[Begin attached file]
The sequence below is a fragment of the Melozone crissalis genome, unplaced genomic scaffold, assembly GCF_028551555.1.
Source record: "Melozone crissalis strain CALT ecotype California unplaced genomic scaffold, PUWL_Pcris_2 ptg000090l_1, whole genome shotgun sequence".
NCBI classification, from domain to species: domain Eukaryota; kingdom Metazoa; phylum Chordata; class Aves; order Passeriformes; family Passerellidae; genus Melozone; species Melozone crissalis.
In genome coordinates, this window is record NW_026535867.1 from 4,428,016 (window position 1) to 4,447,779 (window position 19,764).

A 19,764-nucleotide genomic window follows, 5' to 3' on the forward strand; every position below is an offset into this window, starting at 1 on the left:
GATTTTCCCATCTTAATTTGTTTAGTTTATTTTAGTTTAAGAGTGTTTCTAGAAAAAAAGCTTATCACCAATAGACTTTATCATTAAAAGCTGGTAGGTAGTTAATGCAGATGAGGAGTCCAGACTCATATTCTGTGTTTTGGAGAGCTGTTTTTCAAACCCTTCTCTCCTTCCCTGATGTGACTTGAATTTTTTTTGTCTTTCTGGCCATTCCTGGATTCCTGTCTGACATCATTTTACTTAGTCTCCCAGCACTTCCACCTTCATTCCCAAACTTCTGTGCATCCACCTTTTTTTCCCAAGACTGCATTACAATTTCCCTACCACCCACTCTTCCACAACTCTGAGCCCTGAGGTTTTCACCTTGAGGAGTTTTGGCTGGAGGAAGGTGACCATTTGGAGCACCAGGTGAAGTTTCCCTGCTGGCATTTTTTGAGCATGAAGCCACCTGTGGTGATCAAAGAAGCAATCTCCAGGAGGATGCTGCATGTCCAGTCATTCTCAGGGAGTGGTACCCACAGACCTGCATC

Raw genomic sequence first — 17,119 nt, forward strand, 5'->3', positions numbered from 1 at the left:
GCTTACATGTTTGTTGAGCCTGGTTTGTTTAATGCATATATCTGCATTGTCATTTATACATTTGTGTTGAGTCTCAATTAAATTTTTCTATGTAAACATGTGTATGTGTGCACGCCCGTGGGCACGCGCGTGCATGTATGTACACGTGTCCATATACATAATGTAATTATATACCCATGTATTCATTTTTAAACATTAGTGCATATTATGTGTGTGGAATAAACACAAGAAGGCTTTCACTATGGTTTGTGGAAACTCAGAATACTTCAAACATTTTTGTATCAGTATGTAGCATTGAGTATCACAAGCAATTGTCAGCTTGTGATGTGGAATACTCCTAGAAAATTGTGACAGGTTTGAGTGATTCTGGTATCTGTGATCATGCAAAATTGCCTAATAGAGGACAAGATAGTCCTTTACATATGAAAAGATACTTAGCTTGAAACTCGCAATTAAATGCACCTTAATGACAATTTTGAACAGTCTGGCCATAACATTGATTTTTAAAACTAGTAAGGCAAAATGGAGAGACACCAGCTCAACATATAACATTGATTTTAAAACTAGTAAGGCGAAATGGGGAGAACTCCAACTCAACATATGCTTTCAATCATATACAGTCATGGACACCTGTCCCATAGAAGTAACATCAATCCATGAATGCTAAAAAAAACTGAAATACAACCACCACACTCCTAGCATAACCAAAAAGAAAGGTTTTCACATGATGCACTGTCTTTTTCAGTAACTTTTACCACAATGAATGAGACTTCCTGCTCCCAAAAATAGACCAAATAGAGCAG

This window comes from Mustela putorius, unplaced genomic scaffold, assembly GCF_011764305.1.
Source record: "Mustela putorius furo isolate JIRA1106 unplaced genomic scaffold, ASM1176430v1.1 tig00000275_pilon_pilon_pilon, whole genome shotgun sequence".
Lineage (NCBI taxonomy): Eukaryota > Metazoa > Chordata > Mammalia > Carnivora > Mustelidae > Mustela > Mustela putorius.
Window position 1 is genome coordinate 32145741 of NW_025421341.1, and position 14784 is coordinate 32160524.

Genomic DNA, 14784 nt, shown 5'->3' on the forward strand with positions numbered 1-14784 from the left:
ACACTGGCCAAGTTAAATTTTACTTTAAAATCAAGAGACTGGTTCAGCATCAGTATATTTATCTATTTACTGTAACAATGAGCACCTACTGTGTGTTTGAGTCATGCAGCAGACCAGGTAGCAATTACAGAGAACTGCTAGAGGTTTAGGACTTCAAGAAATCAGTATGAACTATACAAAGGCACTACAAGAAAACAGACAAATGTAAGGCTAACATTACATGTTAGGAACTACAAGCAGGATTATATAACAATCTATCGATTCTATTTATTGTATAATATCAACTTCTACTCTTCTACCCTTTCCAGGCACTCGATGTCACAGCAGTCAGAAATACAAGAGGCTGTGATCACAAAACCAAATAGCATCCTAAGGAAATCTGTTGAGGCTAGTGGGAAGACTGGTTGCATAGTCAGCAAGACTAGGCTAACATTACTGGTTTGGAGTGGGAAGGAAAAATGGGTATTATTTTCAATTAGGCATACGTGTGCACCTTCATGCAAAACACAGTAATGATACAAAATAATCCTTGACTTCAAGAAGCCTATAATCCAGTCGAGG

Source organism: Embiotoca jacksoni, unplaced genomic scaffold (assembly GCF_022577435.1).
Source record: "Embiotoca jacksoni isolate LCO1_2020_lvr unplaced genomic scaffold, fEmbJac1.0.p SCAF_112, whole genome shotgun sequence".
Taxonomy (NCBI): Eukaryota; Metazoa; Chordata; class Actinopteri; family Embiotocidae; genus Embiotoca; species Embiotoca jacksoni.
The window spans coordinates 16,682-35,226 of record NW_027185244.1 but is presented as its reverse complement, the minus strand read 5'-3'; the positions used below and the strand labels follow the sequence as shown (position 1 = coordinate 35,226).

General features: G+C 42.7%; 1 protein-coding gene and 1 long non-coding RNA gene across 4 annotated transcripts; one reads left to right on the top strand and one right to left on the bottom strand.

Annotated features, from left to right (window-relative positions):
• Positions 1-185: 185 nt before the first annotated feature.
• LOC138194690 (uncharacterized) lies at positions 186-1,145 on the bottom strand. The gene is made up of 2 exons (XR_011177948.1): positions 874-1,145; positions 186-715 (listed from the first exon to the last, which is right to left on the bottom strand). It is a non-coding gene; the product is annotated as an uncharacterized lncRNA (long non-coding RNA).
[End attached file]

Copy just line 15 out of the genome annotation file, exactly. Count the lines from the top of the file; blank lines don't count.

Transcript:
Source organism: Embiotoca jacksoni, unplaced genomic scaffold (assembly GCF_022577435.1).